The course also covers Canine Anatomy, Physiology and Behaviour. Behavioural adaptation depends on the coordinated interaction of many neural and sensory substrates. Together the brain and senses orchestrate what is experienced and what will be learned from experience. It makes sense to study their various contributions as they have implications for learning. Dogs receive information from environmental stimuli through their senses. The senses detect and stimuli, relay them into appropriate neural tracts where they undergo sorting and analysis and finally, the input is transformed into meaningful information, cognitions, emotions, and actions.
Explore canine communication and the application of learning theory. The brain is responsible for interpreting and acting upon all the information or signals it is sent by the senses and the body’s hormones. The dog’s response to these signals is predetermined by the ‘fixed wiring’ of his genetic makeup. However, that does not mean he can only respond is a consistent or mechanical way.
There are two ways in which the brain stores information. Information concerning the relationship of one event to another is stored. This is called the brain’s ‘conditioned response’ or Pavlovian conditioning. The other way the brain stores information is called ‘instrumental conditioning’. Both of these responses depend on the individual dog’s information storage system. His response depends on the actual circuitry of his brain. However, a dog’s behaviour is capable of being shaped or formed. Maternal and peer imprinting is also examined.
Some archaic training methods are still taught and frequently shown on television and it sometimes results in an apparently quick ‘fix’ of unwanted behaviours. However, there has been strong evidence of the fact that old techniques which use mainly aversive stimuli are associated with increased incidence of undesirable behaviours reported.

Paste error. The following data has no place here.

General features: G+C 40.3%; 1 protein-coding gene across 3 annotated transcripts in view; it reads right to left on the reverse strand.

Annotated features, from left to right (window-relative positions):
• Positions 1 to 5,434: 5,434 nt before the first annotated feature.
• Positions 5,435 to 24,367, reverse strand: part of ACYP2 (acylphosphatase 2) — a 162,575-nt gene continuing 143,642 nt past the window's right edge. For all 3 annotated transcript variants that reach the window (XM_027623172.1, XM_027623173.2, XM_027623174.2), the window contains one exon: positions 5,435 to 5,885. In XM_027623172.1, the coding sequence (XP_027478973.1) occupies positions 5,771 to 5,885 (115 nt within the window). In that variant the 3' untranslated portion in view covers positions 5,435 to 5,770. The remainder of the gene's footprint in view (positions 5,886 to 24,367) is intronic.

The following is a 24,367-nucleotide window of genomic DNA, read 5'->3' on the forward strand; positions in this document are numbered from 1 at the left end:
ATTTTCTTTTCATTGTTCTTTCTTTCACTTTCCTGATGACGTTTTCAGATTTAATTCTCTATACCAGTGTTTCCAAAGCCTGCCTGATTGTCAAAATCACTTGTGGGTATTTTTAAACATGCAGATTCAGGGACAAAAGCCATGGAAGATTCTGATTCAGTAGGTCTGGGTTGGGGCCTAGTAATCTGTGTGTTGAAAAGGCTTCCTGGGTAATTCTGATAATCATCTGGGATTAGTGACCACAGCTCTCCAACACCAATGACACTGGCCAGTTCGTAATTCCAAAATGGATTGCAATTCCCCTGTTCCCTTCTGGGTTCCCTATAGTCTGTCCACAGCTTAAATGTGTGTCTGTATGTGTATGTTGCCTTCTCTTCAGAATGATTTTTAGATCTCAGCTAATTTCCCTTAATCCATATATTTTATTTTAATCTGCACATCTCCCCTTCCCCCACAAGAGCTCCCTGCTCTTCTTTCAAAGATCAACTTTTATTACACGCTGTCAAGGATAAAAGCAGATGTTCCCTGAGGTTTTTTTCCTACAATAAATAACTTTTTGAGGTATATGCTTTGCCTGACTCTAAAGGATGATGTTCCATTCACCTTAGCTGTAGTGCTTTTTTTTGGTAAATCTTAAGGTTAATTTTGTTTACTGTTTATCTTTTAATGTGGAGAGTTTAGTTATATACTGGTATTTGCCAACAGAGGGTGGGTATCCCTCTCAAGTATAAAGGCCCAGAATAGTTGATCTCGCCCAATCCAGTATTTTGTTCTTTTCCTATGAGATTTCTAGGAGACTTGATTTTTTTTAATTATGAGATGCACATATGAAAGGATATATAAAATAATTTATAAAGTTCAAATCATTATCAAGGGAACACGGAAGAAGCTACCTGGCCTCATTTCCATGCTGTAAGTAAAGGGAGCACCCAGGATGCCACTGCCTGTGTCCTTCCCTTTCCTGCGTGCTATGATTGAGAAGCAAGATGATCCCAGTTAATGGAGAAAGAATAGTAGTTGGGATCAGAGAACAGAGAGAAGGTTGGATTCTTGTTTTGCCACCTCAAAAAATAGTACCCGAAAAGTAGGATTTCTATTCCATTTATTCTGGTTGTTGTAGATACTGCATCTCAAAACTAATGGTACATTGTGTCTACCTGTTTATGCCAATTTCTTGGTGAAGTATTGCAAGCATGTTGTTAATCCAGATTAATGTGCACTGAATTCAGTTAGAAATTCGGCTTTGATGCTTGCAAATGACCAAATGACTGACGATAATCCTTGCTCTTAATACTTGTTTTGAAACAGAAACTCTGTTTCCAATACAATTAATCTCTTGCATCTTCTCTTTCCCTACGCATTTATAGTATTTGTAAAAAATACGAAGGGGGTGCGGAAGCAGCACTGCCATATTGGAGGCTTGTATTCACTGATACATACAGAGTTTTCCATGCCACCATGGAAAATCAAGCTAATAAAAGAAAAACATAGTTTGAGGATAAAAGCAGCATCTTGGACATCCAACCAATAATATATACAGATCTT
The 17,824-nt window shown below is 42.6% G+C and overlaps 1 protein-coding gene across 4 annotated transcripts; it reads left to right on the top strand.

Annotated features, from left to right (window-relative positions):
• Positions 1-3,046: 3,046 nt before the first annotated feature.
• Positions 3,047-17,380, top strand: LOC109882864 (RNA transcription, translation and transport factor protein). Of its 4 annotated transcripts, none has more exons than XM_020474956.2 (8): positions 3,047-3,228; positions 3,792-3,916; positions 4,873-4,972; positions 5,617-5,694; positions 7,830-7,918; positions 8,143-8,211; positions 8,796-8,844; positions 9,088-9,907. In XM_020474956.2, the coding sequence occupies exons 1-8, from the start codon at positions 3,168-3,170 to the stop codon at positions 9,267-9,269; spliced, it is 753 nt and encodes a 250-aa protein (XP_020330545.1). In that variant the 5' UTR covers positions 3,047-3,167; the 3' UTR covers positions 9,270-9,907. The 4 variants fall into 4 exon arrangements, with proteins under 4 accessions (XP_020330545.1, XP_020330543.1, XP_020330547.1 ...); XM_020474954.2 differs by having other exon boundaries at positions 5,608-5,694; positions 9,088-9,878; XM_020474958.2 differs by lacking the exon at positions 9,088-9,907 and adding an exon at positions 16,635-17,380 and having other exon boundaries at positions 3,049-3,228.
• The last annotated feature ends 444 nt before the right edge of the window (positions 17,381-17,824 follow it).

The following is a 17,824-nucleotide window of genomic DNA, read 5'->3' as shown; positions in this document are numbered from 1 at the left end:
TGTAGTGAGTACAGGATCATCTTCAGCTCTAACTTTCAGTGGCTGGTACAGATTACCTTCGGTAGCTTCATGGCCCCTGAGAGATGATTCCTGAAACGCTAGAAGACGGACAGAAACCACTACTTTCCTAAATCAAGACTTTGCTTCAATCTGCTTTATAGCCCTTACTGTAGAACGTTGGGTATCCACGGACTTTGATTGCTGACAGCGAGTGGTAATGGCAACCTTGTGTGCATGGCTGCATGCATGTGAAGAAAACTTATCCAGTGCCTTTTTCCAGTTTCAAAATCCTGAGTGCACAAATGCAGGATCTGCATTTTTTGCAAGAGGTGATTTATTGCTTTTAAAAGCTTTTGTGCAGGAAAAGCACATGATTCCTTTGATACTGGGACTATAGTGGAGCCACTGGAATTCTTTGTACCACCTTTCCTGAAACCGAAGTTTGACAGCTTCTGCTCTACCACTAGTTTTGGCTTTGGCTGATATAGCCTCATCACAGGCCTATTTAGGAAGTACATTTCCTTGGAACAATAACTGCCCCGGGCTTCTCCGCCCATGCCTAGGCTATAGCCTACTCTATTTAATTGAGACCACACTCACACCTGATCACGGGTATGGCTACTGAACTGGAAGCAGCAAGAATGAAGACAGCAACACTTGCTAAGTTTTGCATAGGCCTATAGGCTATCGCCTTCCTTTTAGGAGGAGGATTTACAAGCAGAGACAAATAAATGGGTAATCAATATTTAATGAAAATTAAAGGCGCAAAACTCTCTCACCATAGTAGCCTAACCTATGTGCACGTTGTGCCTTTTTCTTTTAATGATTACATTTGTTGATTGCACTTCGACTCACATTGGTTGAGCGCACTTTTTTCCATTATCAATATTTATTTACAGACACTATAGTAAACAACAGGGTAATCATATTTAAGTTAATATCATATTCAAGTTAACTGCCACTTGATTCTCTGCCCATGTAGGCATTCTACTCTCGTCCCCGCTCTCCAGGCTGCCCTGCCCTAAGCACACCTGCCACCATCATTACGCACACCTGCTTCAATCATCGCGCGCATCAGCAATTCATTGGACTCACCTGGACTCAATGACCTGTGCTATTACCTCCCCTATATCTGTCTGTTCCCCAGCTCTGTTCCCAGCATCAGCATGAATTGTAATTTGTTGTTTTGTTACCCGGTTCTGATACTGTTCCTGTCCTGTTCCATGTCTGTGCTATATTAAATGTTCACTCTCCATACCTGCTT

*(ii) (e.g. Hiby et al, 2004; Blackwell et al, 2008).
Trainers and handlers should review their training methods in order to incorporate more positive interaction, through positive rewards and enhanced quality time with their “pupils”. This will prove to be effective especially in terms of decreasing behaviours indicative of impaired animal welfare (Lefebvre et al, 2007).
Learn about the Nature vs nurture debate, definition and requirements of socialisation, and the importance of early experience and learning. The course also explores the importance of exercise, nutrition and appropriate outlets for natural behaviour and behavioural indicators of compromised welfare, kennel environment and understanding stress induced behaviours. Learn about variables that affect canine behaviour, e.g. sex, age, owner interference/reinforcement, nutrition, medication, hormonal influences, neutering, illness, etc. Canine aggression and the dog-owner relationship is also explored.This qualification has a number of case studies that you will examine and diagnose.